Climate change's adverse impacts are projected to disproportionately impact urban and rural poor, those without assets, minority groups and those from low socio-economic status areas. Without adaption and disaster risk reduction measures in place, poverty will persist and remain widespread.

Urban areas are at the core of India's economic development, making climate change an ongoing threat. Already vulnerable to severe flooding and landslides, India's cities face additional risks under a 4degC warming scenario; additionally, an increasingly humid atmosphere will cause changes to monsoon season timing.

These changes will have far-reaching ramifications on India's economy and quality of life. One study estimated that by 2050, India will lose an estimated one third of labor productivity due to heat stress; agriculture and construction workers would be most impacted.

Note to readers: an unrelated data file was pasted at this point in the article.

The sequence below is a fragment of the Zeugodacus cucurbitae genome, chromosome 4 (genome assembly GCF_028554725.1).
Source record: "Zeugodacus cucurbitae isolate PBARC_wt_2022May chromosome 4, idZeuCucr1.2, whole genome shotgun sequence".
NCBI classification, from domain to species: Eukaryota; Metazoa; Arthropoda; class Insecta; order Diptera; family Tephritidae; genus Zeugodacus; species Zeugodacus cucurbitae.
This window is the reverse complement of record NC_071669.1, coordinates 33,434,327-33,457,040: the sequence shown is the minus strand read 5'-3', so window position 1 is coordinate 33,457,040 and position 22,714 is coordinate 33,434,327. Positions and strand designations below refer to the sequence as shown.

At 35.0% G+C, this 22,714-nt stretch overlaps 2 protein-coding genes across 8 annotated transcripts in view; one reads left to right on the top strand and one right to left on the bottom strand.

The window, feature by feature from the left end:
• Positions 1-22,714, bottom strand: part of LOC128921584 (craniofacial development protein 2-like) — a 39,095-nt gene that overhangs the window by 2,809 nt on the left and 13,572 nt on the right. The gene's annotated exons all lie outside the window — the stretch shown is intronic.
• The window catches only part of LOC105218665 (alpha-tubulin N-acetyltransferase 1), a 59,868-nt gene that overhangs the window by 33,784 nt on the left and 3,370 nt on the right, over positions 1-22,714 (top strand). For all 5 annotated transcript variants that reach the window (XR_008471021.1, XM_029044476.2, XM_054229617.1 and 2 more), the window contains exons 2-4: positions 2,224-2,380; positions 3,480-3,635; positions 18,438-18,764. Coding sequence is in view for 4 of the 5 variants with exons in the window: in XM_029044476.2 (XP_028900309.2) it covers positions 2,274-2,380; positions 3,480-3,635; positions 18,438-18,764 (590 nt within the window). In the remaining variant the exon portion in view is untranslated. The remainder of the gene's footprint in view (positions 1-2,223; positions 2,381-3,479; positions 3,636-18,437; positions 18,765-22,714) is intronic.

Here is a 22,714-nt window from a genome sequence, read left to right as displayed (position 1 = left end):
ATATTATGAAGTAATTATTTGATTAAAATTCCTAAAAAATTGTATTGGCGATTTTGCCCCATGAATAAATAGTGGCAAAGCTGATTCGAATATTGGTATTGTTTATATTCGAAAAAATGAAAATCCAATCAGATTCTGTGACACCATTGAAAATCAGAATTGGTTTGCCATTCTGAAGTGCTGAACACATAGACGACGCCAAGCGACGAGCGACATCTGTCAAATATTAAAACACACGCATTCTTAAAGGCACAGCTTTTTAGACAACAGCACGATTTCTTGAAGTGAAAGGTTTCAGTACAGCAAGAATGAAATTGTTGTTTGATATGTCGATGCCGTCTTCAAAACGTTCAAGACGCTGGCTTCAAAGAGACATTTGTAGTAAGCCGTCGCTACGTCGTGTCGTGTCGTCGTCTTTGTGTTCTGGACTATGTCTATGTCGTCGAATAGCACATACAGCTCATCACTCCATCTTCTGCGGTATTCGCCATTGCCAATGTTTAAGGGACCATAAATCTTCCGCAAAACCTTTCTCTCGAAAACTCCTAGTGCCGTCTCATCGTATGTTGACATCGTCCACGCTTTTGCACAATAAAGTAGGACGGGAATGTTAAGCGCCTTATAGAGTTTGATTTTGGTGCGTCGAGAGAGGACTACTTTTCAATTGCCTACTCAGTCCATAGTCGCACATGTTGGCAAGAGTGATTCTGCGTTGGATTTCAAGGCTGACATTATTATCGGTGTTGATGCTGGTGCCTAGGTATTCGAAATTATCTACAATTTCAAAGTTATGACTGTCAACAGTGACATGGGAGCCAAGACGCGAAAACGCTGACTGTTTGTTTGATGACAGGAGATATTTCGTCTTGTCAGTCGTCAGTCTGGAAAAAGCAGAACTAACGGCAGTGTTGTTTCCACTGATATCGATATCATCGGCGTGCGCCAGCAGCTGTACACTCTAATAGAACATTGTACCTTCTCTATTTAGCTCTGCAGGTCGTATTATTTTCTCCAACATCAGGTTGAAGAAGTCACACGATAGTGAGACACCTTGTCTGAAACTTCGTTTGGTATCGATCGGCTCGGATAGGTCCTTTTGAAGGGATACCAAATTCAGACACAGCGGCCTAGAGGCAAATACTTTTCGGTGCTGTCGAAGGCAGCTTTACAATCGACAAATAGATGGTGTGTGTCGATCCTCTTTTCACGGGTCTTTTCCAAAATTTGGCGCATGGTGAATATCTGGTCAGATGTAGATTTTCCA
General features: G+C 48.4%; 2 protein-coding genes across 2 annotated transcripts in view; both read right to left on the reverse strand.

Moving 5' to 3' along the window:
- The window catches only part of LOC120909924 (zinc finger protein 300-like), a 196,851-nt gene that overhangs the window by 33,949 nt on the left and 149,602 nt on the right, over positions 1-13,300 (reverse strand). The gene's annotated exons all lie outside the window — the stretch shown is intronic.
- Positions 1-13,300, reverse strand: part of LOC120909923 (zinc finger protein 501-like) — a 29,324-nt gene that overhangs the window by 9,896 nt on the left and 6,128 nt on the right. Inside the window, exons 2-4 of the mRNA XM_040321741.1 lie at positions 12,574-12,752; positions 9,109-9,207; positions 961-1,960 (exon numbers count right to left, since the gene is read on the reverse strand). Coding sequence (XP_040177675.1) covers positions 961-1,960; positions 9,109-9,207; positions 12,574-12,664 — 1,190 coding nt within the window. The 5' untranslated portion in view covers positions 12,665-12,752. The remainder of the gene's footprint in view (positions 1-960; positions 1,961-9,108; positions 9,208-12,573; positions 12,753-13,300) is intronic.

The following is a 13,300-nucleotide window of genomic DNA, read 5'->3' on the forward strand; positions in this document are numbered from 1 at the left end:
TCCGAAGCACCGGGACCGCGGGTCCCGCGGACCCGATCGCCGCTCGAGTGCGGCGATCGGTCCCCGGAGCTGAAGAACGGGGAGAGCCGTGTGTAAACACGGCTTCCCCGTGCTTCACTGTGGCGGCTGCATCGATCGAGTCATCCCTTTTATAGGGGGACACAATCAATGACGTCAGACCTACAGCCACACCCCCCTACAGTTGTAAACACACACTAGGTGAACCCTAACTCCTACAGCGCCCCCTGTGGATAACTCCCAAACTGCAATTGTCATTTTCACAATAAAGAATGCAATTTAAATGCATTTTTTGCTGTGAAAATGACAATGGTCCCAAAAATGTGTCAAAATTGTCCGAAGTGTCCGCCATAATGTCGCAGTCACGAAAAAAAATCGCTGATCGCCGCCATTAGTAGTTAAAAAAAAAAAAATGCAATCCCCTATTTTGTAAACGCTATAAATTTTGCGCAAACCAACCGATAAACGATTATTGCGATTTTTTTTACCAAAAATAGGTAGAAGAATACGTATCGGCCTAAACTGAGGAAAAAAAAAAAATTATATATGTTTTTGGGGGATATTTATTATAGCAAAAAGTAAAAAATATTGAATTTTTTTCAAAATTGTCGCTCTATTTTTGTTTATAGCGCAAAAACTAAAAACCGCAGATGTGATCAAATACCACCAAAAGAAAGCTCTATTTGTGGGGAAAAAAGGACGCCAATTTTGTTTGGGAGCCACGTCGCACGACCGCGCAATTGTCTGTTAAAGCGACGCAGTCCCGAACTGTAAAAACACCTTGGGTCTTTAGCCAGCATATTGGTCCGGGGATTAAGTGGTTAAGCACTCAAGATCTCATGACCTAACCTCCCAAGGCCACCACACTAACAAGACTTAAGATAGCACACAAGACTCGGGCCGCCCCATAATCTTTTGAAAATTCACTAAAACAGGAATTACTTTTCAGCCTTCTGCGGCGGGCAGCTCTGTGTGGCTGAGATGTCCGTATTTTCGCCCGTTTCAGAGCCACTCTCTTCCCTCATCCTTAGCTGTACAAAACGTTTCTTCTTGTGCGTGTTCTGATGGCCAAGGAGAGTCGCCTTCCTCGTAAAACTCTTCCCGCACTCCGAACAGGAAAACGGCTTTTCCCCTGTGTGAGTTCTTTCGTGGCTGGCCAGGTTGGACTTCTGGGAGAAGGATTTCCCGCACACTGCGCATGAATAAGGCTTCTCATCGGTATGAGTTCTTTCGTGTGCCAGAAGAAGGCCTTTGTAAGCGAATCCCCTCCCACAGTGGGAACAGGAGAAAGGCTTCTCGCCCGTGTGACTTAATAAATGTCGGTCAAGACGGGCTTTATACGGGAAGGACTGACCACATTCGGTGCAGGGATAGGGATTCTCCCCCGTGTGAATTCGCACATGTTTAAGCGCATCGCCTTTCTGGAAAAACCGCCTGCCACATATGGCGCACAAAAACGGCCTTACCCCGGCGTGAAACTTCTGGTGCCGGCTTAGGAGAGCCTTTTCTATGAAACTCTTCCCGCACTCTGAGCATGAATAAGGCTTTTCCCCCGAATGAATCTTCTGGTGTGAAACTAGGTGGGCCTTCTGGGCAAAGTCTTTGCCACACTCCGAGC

Bangladesh is also at risk of becoming a climate refugee destination, due to the large amounts of rainwater flowing in from neighboring countries and global climate change forcing many Bangladeshis to flee home in search of shelter - potentially creating an overwhelming refugee crisis and destabilizing entire regions.

What Can India Do About It?

India faces an immense challenge: to manage greenhouse gas emissions while modernizing its economy and lifting millions out of poverty. That requires shifting away from high-carbon industrialized models towards cleaner development paths which still support rapid economic expansion but can adapt to climate change.